Aims and Scope

The Open Psychology Journal is an Open Access online journal, which publishes research articles, reviews/mini-reviews, case reports, perspectives, letters and guest edited single topic issues in all areas of psychology. The journal’s coverage is comprehensive and includes applied psychology; biological psychology; clinical psychology; developmental psychology; experimental psychology (and cognitive neuroscience); educational psychology; mathematical psychology; social psychology; and psychoanalysis.

The Open Psychology Journal, a peer-reviewed journal, is an important and reliable source of current information on developments in the field. The emphasis will be on publishing quality papers rapidly and freely available to researchers worldwide.

Recent Articles

Psychological and Medico-Legal Perspectives on Electroconvulsive Therapy and Patient-Centered Care: A Short Review of Cross-Cutting Issues

Valeria Tullio, Stefania Zerbo, Antonietta Lanzarone, Salvatore Procaccianti, Antonina Argo

Electroconvulsive therapy is a treatment that, since its first administration, has been a major topic for debate within the scientific world. In recent years, the debate has become increasingly focused on the short- and/or long-term efficacy of electroconvulsive therapy, its appropriateness in clinical settings, its mechanism of action, the impact evaluation of transient and/or persistent adverse effects, and the drafting of international guidelines, etc.

From the authors’ point of view, these themes are inevitably crossed by three other fundamental issues of significant psychological, relational, ethical, and medico-legal impact. Still, they are less studied than purely biomedical issues in recent times. Therefore, the aim of this article is to focus on the following cross-cutting issues: the therapist-patient relationship, the patient’s perspective, the attitude on electroconvulsive therapy, and informed consent.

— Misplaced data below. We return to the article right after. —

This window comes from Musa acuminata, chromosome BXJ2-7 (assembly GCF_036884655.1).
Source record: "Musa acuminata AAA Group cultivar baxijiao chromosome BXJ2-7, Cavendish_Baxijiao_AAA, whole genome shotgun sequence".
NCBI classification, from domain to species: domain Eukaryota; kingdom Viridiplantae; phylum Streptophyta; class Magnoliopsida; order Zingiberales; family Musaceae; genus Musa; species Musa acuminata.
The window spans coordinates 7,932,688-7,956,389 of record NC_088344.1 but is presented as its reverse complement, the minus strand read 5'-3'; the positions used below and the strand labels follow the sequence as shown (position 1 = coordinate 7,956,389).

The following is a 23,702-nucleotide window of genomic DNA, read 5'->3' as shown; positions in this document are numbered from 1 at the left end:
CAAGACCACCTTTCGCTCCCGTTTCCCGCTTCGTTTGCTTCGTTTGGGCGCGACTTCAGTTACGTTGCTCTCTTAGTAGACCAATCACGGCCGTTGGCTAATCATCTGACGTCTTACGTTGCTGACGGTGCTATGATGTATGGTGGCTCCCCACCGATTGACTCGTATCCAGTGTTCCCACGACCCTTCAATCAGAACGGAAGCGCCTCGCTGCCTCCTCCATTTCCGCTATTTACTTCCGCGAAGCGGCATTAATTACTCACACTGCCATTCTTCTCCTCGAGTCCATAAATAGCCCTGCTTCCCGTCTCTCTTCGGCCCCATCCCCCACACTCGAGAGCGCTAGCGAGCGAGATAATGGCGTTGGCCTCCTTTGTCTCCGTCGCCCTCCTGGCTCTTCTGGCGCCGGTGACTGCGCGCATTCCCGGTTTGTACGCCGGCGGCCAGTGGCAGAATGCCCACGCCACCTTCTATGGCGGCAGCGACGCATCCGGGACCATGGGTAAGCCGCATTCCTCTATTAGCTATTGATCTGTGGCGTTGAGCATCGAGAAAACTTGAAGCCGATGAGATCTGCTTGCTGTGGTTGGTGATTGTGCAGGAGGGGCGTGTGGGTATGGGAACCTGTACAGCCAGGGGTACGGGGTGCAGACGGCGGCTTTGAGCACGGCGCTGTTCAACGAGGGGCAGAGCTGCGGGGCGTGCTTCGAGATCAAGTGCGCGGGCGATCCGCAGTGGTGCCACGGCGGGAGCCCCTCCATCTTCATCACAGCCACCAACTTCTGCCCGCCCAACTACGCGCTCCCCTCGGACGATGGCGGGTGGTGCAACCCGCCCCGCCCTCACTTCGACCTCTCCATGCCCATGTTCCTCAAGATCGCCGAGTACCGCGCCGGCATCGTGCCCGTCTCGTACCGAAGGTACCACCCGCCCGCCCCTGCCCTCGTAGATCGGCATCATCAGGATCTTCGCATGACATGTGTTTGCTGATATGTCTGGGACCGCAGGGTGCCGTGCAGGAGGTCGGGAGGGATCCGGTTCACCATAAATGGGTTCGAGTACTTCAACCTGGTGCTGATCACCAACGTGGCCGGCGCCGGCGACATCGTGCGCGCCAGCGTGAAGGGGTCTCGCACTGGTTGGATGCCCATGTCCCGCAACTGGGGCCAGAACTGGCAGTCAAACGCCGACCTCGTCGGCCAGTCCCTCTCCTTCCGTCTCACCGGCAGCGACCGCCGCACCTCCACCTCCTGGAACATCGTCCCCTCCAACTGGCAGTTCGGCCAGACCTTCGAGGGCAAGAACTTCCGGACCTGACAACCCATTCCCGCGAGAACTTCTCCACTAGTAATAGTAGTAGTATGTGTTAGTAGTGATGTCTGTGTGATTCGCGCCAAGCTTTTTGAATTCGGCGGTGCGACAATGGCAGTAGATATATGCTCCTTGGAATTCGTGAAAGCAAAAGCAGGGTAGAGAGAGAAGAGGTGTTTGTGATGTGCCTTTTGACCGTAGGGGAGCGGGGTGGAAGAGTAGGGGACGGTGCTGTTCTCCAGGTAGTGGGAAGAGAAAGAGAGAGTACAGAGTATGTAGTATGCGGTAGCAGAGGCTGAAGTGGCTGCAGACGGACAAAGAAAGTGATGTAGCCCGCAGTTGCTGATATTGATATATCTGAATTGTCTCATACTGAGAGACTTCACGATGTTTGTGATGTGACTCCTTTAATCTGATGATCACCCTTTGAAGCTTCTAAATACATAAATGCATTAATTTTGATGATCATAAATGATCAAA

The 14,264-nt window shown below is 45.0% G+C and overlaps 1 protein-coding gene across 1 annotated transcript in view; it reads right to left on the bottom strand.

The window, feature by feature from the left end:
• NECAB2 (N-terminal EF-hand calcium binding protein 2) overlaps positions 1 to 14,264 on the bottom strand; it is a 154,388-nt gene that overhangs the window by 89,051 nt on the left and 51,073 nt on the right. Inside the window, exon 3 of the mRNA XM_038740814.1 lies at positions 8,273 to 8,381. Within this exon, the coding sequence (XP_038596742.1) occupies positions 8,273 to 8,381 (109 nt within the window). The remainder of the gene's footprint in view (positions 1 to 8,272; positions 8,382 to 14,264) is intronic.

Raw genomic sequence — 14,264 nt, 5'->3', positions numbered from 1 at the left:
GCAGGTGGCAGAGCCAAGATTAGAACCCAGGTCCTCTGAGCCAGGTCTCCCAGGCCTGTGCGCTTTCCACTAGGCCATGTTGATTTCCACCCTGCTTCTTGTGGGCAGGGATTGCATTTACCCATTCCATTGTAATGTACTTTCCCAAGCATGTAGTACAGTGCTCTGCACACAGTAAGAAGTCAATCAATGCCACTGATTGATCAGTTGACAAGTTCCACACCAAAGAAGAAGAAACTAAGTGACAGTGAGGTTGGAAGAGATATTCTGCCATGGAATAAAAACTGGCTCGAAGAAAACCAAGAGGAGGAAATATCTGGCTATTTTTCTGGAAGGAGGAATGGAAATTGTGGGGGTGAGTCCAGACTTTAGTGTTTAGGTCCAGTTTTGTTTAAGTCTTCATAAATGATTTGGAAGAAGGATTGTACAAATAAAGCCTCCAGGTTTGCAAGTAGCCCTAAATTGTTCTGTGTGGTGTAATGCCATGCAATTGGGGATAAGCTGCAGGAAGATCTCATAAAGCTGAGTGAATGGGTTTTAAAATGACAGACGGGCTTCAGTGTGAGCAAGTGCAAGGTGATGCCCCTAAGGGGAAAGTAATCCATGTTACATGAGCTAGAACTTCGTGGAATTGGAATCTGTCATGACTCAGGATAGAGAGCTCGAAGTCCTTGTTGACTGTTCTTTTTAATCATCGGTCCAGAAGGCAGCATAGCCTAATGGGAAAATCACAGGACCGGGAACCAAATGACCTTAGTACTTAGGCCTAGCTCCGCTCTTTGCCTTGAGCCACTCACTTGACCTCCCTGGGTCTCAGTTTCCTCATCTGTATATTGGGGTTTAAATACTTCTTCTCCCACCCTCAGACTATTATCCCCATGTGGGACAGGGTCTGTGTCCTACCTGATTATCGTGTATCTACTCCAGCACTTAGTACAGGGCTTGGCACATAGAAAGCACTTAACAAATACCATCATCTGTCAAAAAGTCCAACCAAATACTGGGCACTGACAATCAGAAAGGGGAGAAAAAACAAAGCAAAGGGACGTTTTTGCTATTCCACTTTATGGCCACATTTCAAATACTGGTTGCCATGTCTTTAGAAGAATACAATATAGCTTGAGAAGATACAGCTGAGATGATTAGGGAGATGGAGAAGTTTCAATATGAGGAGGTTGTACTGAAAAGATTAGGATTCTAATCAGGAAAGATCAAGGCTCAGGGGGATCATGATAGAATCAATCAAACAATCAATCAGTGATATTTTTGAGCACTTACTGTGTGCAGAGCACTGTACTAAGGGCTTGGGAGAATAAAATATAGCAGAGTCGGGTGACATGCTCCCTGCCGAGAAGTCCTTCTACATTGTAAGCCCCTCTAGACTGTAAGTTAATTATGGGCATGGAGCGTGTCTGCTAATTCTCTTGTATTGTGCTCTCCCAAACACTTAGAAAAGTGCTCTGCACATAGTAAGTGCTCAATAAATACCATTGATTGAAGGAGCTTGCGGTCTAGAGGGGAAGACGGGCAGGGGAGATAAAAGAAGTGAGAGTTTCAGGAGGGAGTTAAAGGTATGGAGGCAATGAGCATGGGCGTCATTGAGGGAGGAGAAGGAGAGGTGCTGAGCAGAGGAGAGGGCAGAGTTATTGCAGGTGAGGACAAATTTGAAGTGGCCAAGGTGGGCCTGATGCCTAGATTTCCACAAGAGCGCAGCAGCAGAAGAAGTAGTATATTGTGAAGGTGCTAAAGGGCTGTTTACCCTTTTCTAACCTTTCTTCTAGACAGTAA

This short review refers to the international literature on ECT published since 2000. Analyses of the three previously listed topics are, in part, made within the context of Italian medical settings.

September 08, 2020

Editor's Choice

Experiencing Peace Through Heart-Based Meditation on The Self

Tina Lindhard


This paper is based on the results obtained from a research program which showed that training in the heart-based Intuitive Meditation (IM) method brought about a significant shift towards more feeling based consciousness. This data was obtained from a pre-post test design measuring changes in scores on the Feeling Consciousness Scale (FCS). The post-test scale also included several open-ended questions.


Among other aims, the objectives of the present paper are to compare the traits obtained from the open questions to the scale items in order to refine the scale where necessary and to learn more about the quality of feeling-based consciousness; for instance, to compare the scale item “I feel peace inside” with the open answers.


The method consisted of a comparison of answers from the open questions with the scale items.


An overlap was found between many of the scale items and traits derived from the open answers. The scale item “I feel peace inside” and the open answers of 36% of the participants suggest that peace might be an inner experience related to feeling.


The comparison throws more light on the quality of the inner experience of participants after learning IM. It also suggests that peace is an inner experience related to feeling. This has many implications, especially for people who try to create or impose peace on others through military or forceful means. As the sample size was small, further research is suggested, especially with respect to possible gender differences.

April 26, 2017

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